If your hearing loss is quite severe in both ears, and hearing aids aren't helping, then cochlear implants are an option that could improve your hearing. What are cochlear implants? Cochlear implants are used to provide a sensation of hearing to people who have severe hearing loss. Whereas hearing aids amplify sounds to make them louder, cochlear implants directly stimulate the auditory nerve (which carries sound from the cochlea to the brain). Cochlear implants have several different parts, some of which are external (i.e. worn on the body) and some are internal (in and behind the ear). The internal part is a receiver with a magnet that is fitted behind the ear under the skin, and electrodes placed directly in the cochlea. The external unit is a microphone and sound receiver which has a transmitter coil. Sound is first picked up by the microphone and processed into electrical signals, that are then passed to the transmitter coil. This sends the signals, via radio wave, through to the implanted receiver, which sends them down the wire to the electrodes in the cochlea. When they receive the signal a small electrial current stimulates the auditory nerve, giving the sensation of hearing.  
If your hearing nerve is damaged and unable to send signals to the brain, then hearing aids or cochlear implants won't be able to help you. However, an auditory brainstem implant (ABI) may be beneficial. What is an auditory brainstem implant? Auditory brainstem implants (ABIs) are a relatively new development in the treatment of hearing loss, and work by completely bypassing the ear and auditory nerve and directly stimulating the auditory brainstem instead. ABIs are used for adults who have been diagnosed with Neurofibromatosis Type 11 (which causes tumours to grow on the hearing nerves), or who have suffered damage to their hearing nerve. Learn more: Auditory brainstem implants - NICE guidelines
If you need some extra help and support with coping with your hearing loss, then hearing therapy is available to aid you in dealing with the psychological effects associated with losing your hearing. Hearing therapists can help you with:
  • counselling to help with the psychological and emotional effects of hearing loss
  • advising on practical solutions to help you in your work and social life, including any products that can help
  • referring you to other support services, such as social services
  • providing details of local support groups and lipreading classes that may be beneficial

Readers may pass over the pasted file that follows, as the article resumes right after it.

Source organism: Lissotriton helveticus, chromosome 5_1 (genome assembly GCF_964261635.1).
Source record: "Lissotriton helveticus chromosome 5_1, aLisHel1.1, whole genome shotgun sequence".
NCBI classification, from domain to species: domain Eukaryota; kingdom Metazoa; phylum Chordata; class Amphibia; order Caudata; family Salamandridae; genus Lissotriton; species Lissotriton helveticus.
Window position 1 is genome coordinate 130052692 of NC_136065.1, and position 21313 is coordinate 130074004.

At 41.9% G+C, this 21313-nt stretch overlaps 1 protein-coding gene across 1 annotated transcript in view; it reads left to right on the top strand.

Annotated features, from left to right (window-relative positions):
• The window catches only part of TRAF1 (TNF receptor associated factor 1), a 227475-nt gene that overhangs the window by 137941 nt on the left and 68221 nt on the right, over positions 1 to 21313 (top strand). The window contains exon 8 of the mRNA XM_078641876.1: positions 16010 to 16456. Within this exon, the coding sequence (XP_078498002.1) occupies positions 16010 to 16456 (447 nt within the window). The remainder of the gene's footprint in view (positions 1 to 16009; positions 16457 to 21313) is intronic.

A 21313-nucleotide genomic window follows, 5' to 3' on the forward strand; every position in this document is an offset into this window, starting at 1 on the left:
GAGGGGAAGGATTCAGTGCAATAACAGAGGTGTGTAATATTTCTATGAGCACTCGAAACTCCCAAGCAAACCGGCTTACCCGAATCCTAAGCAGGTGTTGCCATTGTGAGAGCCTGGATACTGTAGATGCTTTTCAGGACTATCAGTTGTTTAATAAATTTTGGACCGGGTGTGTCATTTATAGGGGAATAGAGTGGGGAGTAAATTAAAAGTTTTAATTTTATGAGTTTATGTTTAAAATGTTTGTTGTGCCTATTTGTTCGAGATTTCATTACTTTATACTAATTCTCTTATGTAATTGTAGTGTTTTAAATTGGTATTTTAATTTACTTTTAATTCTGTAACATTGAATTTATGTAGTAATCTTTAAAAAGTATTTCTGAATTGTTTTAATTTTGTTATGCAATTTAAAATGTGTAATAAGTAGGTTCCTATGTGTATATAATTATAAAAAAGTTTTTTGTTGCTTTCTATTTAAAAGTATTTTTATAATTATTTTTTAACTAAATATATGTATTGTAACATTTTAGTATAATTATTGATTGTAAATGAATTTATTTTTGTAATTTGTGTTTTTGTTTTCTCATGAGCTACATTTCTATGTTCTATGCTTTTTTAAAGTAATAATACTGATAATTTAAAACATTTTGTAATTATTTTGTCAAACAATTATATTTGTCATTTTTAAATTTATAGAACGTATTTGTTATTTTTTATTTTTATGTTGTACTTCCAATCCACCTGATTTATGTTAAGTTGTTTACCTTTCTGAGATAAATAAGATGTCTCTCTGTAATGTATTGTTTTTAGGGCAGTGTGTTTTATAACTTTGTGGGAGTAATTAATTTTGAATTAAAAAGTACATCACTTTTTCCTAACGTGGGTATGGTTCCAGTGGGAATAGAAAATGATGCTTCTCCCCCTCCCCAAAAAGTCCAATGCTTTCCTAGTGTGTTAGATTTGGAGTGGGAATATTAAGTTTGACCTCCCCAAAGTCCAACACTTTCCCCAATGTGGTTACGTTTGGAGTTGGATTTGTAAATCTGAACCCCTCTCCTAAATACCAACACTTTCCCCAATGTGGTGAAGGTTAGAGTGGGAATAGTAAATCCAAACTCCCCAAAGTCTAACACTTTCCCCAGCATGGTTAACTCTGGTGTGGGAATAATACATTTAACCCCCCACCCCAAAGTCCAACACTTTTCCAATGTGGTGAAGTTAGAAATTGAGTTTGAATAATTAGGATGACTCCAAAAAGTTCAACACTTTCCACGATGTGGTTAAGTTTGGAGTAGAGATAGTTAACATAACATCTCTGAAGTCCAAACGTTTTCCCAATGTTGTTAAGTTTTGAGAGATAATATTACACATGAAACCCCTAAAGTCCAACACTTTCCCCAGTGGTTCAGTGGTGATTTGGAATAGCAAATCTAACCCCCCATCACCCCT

Whatever form of hearing loss treatment or assistance you need, you are likely to find that learning to lip read will be a massive help. Lipreading classes are taught by qualified teachers, who help you learn to lipread in an informal and laid back atmosphere - so you can go at your own pace. You will learn the different shapes of the mouth and lips that make certain sounds so you can identify them, as well as how to fill in gaps of speech that you struggle to hear. Learn more: Join a lipreading class in your area - ATLA Learn to lipread online - Lipreading Practice

Other hearing loss products and treatments

Whether you are faced with tinnitus, hearing loss or deafness, choosing the right products and technology can help you to stay independent and continue to enjoy your quality of life.

While hearing aids can often help you hear sounds, there are other products you can use to make a difference to your lifestyle - when you're at home, at work, socialising or out running errands.

Products to help with hearing loss

If you have a form of hearing loss or deafness, then it is common to feel an increased sense of vulnerability as you become less 'aware' of the world around you. Thankfully, there are several products and devices you can use to help you stay safe.

Smoke alarm

If you rely on a hearing aid to hear during the day, you will probably find that you are unable to hear an ordinary smoke alarm when you take them out at night. That's why it is important to get a smoke alarm desgined for people with hearing difficulties. Some options include a pad that sits under your pillow and vibrates when it goes off, with a flashing light to alert you of a fire. See more:   

Emergency SMS service

The Emergency SMS service enables you to contact any emergency service - police, fire, ambulance and coastguard, from a mobile phone by sending a text message to 999 or 112. To use this service you need to register here:
There are many different products and devices that can alert you to sounds and events in your home, from vibrating alarm clocks, flashing doorbells, specialised baby monitors and more.

Alarm clocks

These days there are a lot of alarm clocks available that help those with hearing difficulties to wake up. Some have vibrating pads that can be placed under your pillow or mattress, and others have variable volumes and pitches so people with less severe hearing loss can still hear them. See more:  


If you are hard of hearing, you will probably find it difficult to hear a normal doorbell. In this case you can add loud extensions to your doorbell. If that isn't sufficient you can buy wireless doorbells and chimes that can be positioned around the house so you are more likely to hear them. You can also get doorbells with lights that flash to alert you that someone is at the door. There are also vibrating pagers available for those with severe hearing loss or deafness. See more:  

Baby monitors